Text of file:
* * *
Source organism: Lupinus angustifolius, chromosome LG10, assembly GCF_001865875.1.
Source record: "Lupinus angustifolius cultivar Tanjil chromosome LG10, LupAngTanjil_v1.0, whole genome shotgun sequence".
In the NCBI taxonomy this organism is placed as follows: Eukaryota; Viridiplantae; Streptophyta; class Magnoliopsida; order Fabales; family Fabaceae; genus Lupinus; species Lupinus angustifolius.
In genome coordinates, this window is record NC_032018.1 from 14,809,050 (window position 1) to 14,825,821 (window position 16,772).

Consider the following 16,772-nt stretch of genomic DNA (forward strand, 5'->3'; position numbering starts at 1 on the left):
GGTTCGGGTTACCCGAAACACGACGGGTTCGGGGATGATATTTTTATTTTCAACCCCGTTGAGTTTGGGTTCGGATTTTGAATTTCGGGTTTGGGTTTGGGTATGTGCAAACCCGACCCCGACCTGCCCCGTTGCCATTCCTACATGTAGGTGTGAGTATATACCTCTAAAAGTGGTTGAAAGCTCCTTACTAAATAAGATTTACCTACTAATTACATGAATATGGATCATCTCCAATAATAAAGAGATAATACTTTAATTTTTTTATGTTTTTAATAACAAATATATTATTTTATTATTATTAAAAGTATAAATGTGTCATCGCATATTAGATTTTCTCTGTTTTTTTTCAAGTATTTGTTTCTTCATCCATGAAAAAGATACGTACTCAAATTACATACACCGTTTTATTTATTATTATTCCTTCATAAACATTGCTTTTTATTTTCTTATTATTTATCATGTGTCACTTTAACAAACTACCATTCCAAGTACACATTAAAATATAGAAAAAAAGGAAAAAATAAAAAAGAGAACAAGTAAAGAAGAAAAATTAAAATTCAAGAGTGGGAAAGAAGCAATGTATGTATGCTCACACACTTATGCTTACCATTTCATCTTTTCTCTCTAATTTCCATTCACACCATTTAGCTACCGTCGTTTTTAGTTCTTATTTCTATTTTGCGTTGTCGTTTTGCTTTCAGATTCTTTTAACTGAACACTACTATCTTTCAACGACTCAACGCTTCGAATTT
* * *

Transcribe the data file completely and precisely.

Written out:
Source organism: Lupinus angustifolius, chromosome LG10, assembly GCF_001865875.1.
Source record: "Lupinus angustifolius cultivar Tanjil chromosome LG10, LupAngTanjil_v1.0, whole genome shotgun sequence".
In the NCBI taxonomy this organism is placed as follows: Eukaryota; Viridiplantae; Streptophyta; class Magnoliopsida; order Fabales; family Fabaceae; genus Lupinus; species Lupinus angustifolius.
In genome coordinates, this window is record NC_032018.1 from 14,809,050 (window position 1) to 14,825,821 (window position 16,772).

Consider the following 16,772-nt stretch of genomic DNA (forward strand, 5'->3'; position numbering starts at 1 on the left):
GGTTCGGGTTACCCGAAACACGACGGGTTCGGGGATGATATTTTTATTTTCAACCCCGTTGAGTTTGGGTTCGGATTTTGAATTTCGGGTTTGGGTTTGGGTATGTGCAAACCCGACCCCGACCTGCCCCGTTGCCATTCCTACATGTAGGTGTGAGTATATACCTCTAAAAGTGGTTGAAAGCTCCTTACTAAATAAGATTTACCTACTAATTACATGAATATGGATCATCTCCAATAATAAAGAGATAATACTTTAATTTTTTTATGTTTTTAATAACAAATATATTATTTTATTATTATTAAAAGTATAAATGTGTCATCGCATATTAGATTTTCTCTGTTTTTTTTCAAGTATTTGTTTCTTCATCCATGAAAAAGATACGTACTCAAATTACATACACCGTTTTATTTATTATTATTCCTTCATAAACATTGCTTTTTATTTTCTTATTATTTATCATGTGTCACTTTAACAAACTACCATTCCAAGTACACATTAAAATATAGAAAAAAAGGAAAAAATAAAAAAGAGAACAAGTAAAGAAGAAAAATTAAAATTCAAGAGTGGGAAAGAAGCAATGTATGTATGCTCACACACTTATGCTTACCATTTCATCTTTTCTCTCTAATTTCCATTCACACCATTTAGCTACCGTCGTTTTTAGTTCTTATTTCTATTTTGCGTTGTCGTTTTGCTTTCAGATTCTTTTAACTGAACACTACTATCTTTCAACGACTCAACGCTTCGAATTT